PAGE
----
F:tower infinityemailout120612 to gdskti-INVISIBIL-RESOLUTIThis involves fitting the building with a high-tech LED facade that integrates projectors and 18 strategically placed optical cameras. These cams will snap real-time pictures of the area directly behind the building, digitally stitch them into a panorama, and project them back onto the building’s reflective surface. This will create the illusion that viewers are looking straight through the building, making it appear to blend into the skyline at certain times of day.

According to GDS – the design firm behind Tower Infinity’s creation – the purpose of the building is largely symbolic. According to their website:

The tower subtly demonstrates Korea’s rising position in the world by establishing its powerful presence through diminishing its presence. Korea will have the unique position of having the ‘best’ tower by having an ‘anti-tower.

tower_infinityAnd while no word has been given yet on the relationship between the structure’s invisibility and planes from the nearby airport, it seems logical to stress that the building’s “invisibility cloak” is not perfect, nor is it meant to be. While it is able to generate an image that allows it to blend into the natural environment more readily, the building still leaves a translucent outline when at full power.

GDS also indicated that the purposes of the building go beyond the symbolic. In addition to showcases Korea’s presence in the global economy, the technology can be used for advertising and entertainment. As the company said in a statement:

This same technology also allows the tower to become a 450-meter-tall billboard screen and urban focal point for all arriving at Incheon,

The tower will house a 4D theater, a water park, landscaped gardens, and the third-highest observation deck in the world. Basically, it is intended as a tourist mecha in addition to everything else, which makes sense given its strategic location close to a major airport.

Source: cnet.news.com, gdsarchitects.com

The Future is Here: The Transparent Smartphone and USB Stick

transphoneTwo years ago, Samsung made a big splash with the release of their concept video for a thin, transparent, AMOLED display tablet. Having showed a great deal of promise, thanks to the combination of paper thin technology and the Active-Matrix Organic Light-Emitting Diode display, they had to admit a fully transparent device was still many years away.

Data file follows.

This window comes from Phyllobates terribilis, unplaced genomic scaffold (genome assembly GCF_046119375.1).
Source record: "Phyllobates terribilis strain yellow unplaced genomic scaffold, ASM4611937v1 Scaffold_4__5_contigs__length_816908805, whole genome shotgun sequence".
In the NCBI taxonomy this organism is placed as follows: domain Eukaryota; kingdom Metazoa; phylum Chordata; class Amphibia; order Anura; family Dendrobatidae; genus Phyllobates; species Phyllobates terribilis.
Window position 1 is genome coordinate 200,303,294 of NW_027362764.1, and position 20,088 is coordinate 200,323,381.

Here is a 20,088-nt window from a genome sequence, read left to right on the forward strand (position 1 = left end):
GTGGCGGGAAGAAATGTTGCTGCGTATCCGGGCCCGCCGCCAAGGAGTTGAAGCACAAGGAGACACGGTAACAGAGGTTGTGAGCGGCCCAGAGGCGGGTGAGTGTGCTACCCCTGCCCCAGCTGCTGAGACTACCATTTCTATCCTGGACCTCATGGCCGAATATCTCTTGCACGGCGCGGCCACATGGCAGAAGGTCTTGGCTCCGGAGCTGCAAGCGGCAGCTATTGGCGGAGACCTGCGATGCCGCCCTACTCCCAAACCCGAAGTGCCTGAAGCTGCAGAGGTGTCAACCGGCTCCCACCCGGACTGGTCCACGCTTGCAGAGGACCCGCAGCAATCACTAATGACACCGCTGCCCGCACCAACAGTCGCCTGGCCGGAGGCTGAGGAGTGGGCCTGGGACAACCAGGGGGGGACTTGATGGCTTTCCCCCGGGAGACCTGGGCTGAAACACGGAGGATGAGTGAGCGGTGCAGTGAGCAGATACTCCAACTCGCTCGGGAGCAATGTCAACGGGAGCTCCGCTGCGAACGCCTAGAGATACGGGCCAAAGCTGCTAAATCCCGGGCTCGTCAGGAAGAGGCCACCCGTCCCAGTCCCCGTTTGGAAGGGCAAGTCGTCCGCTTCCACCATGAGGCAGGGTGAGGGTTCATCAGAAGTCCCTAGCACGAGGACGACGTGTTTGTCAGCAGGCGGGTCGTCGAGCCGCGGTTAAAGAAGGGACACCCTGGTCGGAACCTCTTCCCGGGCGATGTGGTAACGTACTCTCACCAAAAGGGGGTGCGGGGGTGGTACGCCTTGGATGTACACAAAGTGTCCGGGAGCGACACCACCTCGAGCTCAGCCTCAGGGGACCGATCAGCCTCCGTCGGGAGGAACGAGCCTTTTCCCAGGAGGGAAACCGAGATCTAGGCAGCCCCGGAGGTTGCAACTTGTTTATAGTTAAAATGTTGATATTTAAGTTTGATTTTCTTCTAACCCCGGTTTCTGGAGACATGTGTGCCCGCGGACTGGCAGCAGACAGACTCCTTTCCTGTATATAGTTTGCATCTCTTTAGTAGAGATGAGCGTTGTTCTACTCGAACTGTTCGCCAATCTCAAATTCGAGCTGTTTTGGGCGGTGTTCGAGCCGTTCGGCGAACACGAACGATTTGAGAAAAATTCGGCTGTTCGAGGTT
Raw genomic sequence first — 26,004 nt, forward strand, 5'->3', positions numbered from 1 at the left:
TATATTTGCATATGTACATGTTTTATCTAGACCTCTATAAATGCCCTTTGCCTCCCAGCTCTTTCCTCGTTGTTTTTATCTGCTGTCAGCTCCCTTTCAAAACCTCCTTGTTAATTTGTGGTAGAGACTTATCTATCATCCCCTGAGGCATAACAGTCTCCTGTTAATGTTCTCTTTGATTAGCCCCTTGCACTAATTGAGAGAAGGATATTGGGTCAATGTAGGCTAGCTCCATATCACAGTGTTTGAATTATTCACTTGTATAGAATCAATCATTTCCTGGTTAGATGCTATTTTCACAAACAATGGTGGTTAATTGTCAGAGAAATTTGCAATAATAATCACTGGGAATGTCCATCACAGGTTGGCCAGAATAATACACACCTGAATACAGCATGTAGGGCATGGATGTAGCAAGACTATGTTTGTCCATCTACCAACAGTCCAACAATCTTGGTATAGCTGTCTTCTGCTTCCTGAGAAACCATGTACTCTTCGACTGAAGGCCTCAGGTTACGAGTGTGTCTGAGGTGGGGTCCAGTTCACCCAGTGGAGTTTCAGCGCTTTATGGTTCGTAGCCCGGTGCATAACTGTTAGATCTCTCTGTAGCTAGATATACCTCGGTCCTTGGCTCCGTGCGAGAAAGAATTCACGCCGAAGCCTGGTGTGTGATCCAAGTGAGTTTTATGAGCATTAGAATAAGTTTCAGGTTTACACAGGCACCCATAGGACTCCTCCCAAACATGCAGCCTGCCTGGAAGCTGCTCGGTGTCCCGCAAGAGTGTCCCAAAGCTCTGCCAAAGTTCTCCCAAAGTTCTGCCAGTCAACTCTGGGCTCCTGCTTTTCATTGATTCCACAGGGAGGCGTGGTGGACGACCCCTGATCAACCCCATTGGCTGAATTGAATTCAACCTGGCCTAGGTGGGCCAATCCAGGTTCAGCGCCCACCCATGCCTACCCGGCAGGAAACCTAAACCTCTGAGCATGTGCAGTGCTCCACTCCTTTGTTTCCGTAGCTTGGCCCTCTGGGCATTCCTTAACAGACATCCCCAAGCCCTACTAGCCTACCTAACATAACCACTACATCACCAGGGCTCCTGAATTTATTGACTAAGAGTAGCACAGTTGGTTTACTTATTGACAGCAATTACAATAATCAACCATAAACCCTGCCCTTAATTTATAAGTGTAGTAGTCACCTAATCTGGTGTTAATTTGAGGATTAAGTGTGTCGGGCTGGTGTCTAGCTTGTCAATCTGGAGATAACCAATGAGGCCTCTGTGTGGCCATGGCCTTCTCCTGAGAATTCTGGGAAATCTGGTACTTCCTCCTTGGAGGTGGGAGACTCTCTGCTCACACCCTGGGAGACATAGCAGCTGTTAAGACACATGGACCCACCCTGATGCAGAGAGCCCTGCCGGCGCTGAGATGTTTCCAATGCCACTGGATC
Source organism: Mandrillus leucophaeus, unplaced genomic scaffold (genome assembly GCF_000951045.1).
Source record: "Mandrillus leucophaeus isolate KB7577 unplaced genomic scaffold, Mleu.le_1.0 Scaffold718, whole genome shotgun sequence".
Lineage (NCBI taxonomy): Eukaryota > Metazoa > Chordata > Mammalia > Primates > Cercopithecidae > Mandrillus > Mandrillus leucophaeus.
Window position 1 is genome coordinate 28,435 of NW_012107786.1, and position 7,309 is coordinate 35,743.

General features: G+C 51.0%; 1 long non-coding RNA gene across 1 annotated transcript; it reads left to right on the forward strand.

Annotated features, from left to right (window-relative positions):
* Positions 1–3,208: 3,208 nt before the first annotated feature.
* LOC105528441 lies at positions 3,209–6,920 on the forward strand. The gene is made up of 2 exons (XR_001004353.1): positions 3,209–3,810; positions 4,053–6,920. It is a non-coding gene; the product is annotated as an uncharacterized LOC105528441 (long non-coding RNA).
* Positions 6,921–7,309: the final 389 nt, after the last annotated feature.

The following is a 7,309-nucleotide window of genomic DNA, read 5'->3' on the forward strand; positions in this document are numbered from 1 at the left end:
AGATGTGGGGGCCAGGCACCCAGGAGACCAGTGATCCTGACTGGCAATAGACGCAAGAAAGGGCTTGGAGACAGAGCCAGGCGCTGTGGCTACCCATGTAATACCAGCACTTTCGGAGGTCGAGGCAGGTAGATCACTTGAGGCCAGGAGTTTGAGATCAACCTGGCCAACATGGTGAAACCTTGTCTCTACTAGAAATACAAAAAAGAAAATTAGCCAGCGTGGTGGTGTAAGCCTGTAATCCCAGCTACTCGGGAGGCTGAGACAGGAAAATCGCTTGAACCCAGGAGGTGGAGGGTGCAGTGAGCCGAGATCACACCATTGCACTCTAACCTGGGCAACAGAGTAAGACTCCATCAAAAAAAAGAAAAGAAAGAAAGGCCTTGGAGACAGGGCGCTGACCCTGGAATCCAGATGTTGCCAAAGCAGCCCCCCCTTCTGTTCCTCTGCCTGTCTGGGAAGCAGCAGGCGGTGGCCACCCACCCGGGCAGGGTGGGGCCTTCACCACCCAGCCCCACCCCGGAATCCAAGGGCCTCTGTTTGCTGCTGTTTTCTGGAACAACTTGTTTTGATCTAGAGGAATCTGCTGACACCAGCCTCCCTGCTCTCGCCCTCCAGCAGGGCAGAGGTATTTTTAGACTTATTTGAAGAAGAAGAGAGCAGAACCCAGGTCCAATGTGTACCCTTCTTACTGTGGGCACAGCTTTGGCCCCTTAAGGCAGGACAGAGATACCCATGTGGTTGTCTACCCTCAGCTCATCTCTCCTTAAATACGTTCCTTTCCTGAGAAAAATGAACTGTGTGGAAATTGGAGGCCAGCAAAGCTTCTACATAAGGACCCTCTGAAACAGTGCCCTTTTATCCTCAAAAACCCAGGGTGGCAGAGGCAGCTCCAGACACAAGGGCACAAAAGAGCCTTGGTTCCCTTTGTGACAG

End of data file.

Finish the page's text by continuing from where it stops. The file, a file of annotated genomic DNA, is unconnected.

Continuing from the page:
And in that respect, they were hardly alone. After the Consumer Electronics Show of 2010 and 2011, it seemed that every major company had their own concept for a transparent device, still many years in the making. Well, as it turns out they all may have spoken a little too soon!

In a recent story, a Taiwanese group named polytron introduced their concept for a transparent smartphone and USB stick. As purveyors of smart glass – glass with built-in LED displays, “privacy” glass, holographic glass, touchscreen glass, etc – this latest invention effectively combines what they do best with the world of computing and communications and has jump started efforts to create to completely transparent devices.

transphone1

As you can see from the pics and video below, the phone has a thin frame, a slot for a SIM card, speakers mounted in the top, and is powered by two button cell batteries. It also boasts and LED screen, and is clearly still very much in the research and development phase. In the future, the company plans to mount a case across the bottom to hide the electronics, and an operating system will come as standard.

Much the same is true of their transparent USB stick. Combining an internal chip, a transparent case, and an embedded LED light to let you know when it’s plugged in, this device is likely to become the next generation of USB drives. And according to official rumors, the glass USB stick will also be made available with storage capacities of 4, 8, 16, and 32 gigabytes. No telling when it will be commercially available as of yet, but in all likelihood, sooner than the transparent phone.

transphone2

Be sure to check out these videos by Mobile Geeks, and follow the links at the bottom of the page to learn more about polytron’s smart glass products. I assure you, its really quite inspired!


Source: designboom.com, polyvision.com